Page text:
Sense8 (2015-). Like its older sister Orphan Black (2013-), Sense8 explores the nature of humanity by positing the existence of human-like beings (clones or sensates) whose existence both fascinates and threatens powerful human political and scientific interests. In season one of Sense8 we meet a global cast of characters centered around eight individual sensates who discover they are able to tap into one anothers’ sensory experiences. In this show, the world of science both illuminates and threatens as the sensates struggle to learn more about themselves while hiding from those who seek to forcibly hospitalize them and destroy their psychic potential.

Strange Empire
Strange Empire

Strange Empire (2014-). Set on the isolated Canadian borderlands north of Montana, Strange Empire echoes Deadwood (2004-2006) in setting and plot — yet with a female-centric cast of characters that include gunslinger Kat Loving, brothel madame Isabelle Slotter, and surgeon Dr. Rebecca Blithely. Each of these three characters brings with her a complex history of interaction with a world that racializes and sexualizes her in specific ways. Of particular interest to the medical humanities crowd may be Dr. Blithely’s history being treated for neuro-atypical behavior (autism?), her medical training, and work as a surgeon in the remote Canadian frontier.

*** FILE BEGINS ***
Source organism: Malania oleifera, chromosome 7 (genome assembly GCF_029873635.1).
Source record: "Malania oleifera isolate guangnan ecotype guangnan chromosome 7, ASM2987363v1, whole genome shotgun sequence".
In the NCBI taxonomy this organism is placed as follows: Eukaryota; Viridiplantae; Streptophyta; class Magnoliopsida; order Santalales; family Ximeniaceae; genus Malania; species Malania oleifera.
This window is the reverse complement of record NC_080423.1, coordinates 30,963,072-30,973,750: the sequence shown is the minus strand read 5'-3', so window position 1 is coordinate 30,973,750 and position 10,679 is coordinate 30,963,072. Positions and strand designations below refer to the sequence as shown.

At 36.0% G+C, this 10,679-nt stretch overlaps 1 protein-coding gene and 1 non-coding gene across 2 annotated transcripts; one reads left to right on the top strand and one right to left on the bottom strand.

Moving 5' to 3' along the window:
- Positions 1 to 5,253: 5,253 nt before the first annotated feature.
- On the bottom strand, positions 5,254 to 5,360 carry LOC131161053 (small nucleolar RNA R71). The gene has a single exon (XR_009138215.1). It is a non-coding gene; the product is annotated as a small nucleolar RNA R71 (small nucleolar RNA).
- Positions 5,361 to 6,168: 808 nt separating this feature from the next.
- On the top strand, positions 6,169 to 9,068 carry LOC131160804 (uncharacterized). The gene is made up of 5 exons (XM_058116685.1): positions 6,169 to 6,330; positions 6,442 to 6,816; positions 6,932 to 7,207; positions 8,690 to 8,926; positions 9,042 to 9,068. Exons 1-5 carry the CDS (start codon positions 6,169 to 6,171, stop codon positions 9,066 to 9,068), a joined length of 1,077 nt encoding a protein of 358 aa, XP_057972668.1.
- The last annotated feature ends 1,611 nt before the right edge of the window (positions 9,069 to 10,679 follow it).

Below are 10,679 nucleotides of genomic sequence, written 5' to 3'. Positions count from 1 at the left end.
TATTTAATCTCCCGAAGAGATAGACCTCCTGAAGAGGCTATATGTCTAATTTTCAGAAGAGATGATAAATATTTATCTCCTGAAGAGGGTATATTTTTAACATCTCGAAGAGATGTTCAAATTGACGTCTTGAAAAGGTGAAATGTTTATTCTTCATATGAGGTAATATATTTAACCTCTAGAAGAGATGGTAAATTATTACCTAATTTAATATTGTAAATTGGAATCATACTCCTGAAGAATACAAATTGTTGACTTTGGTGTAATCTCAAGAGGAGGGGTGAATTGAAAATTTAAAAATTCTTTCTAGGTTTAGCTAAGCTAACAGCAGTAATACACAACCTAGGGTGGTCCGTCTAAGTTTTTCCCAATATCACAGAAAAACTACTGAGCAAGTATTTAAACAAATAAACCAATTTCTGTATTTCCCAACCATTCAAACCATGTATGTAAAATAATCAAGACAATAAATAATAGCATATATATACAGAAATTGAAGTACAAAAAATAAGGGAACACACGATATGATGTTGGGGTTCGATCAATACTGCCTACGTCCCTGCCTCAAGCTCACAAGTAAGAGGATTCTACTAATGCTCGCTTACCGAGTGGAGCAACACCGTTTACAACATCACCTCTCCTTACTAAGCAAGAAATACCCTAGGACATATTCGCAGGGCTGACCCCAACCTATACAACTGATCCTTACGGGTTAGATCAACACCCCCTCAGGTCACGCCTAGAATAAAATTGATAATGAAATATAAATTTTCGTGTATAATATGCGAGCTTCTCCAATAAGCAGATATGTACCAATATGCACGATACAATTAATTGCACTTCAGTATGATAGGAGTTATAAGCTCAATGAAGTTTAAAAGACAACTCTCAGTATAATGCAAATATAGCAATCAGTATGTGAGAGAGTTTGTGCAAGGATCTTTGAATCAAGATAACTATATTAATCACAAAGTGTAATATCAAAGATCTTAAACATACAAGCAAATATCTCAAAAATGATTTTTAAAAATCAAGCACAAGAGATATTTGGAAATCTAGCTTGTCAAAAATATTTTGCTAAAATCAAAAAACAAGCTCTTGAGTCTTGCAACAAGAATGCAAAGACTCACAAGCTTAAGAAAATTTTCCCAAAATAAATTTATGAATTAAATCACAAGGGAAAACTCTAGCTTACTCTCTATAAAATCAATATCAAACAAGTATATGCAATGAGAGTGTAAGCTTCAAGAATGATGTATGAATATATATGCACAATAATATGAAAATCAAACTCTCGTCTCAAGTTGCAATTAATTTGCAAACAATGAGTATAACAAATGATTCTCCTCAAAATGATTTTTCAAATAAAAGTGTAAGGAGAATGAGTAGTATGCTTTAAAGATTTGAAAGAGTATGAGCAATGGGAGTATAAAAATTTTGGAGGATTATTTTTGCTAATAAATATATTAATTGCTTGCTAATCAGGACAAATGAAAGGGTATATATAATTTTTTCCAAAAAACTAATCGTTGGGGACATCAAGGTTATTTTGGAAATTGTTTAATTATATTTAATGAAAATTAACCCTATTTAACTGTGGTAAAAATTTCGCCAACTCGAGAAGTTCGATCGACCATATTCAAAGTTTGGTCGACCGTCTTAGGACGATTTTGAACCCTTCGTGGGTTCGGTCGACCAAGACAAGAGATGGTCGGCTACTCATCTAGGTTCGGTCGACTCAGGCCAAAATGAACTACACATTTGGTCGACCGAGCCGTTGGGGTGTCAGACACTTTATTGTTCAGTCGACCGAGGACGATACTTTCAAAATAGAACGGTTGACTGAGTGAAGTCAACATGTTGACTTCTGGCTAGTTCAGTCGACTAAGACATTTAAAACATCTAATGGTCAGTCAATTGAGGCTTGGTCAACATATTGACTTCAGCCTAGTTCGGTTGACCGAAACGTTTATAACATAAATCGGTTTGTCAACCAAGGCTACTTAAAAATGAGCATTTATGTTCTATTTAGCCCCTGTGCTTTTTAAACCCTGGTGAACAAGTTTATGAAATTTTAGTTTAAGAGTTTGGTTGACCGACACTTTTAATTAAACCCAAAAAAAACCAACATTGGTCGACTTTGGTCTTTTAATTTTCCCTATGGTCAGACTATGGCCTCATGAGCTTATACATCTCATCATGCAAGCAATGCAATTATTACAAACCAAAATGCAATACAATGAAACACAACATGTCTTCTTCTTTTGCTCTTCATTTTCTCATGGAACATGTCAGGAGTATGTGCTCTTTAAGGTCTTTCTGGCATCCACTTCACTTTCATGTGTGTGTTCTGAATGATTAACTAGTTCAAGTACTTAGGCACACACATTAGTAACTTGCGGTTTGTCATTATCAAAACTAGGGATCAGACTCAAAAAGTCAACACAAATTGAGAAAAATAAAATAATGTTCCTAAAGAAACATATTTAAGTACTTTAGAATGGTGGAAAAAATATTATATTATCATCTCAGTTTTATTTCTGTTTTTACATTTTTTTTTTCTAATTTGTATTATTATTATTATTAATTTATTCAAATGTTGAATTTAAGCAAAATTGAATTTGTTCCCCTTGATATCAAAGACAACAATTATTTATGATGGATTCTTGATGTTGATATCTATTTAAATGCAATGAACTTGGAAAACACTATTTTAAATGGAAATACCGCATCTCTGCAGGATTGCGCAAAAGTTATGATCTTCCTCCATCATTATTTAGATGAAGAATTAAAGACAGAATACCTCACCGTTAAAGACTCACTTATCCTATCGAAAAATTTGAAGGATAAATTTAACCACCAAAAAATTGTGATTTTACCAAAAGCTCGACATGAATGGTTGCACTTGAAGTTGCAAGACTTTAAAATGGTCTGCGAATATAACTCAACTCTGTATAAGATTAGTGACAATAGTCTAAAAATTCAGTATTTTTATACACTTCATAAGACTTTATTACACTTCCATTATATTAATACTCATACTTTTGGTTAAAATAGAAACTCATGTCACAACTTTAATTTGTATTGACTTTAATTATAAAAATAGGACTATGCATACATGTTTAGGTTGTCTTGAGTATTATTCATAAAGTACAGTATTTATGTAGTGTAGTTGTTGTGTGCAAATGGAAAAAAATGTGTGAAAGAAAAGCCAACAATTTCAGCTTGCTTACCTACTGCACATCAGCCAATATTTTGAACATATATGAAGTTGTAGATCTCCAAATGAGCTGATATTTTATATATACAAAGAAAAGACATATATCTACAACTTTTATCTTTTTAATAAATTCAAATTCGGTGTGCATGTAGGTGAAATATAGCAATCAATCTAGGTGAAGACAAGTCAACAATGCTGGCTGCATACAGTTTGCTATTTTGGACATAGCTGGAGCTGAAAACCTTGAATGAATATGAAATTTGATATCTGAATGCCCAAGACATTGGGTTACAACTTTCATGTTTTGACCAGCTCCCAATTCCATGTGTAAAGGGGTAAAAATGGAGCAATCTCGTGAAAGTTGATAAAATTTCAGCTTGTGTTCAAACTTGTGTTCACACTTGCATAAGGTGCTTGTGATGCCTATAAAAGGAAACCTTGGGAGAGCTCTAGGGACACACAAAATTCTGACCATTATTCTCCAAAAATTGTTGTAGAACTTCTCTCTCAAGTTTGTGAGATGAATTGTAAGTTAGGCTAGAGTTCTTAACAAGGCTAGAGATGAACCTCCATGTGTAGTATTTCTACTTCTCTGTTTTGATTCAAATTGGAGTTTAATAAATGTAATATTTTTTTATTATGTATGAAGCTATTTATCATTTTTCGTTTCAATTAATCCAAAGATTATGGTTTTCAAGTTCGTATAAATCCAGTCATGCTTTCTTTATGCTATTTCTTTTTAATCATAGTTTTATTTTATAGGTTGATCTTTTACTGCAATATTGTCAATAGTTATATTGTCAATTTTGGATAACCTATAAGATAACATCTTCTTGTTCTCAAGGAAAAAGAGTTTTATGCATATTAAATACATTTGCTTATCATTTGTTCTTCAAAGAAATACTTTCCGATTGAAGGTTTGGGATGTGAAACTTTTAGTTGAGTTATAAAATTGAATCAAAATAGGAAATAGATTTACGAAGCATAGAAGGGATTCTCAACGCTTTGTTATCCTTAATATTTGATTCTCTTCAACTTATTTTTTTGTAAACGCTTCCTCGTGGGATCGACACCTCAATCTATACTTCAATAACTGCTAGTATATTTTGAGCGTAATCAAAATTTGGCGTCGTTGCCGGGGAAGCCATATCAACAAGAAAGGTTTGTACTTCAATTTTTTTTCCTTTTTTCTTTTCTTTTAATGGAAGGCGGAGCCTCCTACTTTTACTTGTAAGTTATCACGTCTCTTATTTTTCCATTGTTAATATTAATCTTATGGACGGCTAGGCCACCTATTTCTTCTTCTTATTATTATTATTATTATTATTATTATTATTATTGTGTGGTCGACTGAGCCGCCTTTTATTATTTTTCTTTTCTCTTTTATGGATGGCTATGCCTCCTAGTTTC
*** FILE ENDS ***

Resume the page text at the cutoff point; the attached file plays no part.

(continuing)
All of these shows, of course, have their strengths and weaknesses — yet I hope you find at least one on the list which piques your interest enough to try and episode or two. Have fun, and happy holidays!

Friday Fiction Feature: The Dead Assassin

fictionreboot2Vaughn Entwistle’s The Dead Assassin is a direct sequel to The Revenant of Thraxton Hall (2014). Arthur Conan Doyle and Oscar Wilde, having successfully survived their first paranormal investigation, are pulled into another, this time in relation to a series of bloody murders occurring across London. The killer leaves behind a mutilated corpse and seems to punch through solid walls to get to a target: who could want all these men dead and who could hire an assassin of such strength?